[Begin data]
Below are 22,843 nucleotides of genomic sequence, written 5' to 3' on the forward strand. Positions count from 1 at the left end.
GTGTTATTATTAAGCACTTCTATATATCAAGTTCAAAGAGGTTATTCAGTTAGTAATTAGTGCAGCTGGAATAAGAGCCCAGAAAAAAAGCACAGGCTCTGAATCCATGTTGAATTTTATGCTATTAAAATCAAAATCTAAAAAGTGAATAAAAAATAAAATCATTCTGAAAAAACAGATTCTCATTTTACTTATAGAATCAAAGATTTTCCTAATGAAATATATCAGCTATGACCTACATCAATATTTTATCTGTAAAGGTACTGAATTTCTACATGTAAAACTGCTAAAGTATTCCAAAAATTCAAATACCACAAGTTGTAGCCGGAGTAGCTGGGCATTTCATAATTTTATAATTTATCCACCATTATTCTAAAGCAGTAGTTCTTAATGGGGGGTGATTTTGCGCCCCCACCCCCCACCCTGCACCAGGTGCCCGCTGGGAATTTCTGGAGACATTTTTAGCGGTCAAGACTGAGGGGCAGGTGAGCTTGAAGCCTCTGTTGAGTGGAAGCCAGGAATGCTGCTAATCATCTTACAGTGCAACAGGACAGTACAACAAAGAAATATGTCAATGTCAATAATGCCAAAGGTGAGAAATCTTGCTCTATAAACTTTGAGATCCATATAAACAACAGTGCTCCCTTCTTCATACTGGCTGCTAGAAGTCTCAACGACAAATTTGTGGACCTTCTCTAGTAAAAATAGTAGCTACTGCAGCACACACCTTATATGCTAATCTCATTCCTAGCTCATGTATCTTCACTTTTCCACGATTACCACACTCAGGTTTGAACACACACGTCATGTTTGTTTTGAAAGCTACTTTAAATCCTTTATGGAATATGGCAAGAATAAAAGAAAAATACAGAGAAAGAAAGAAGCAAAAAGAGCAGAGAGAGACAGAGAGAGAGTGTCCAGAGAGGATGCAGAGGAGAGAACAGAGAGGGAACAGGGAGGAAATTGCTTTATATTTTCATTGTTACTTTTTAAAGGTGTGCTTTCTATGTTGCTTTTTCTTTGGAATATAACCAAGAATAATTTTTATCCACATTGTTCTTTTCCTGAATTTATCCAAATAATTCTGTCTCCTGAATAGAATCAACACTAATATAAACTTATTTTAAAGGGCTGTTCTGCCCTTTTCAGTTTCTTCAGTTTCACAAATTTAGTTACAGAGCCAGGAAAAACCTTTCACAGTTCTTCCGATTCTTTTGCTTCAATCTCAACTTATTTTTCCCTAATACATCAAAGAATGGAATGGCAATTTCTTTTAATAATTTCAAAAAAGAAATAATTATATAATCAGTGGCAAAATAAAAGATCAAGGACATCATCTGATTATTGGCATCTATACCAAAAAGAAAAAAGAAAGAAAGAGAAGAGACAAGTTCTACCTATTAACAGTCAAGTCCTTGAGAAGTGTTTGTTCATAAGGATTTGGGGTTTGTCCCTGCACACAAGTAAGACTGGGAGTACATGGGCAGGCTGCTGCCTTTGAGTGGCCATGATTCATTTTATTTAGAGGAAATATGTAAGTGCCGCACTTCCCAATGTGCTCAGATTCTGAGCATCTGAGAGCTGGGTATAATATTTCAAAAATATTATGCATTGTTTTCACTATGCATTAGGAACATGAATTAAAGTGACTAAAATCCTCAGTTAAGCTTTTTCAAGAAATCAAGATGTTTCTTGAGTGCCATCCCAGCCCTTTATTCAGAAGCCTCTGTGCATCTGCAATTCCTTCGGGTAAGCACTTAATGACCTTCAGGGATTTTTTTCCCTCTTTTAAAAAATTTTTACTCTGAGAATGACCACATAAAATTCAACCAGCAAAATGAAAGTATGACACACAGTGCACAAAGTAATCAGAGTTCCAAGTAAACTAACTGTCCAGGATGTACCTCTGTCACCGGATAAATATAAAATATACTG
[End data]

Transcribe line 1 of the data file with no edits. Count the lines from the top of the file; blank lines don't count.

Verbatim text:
Below are 22,843 nucleotides of genomic sequence, written 5' to 3' on the forward strand. Positions count from 1 at the left end.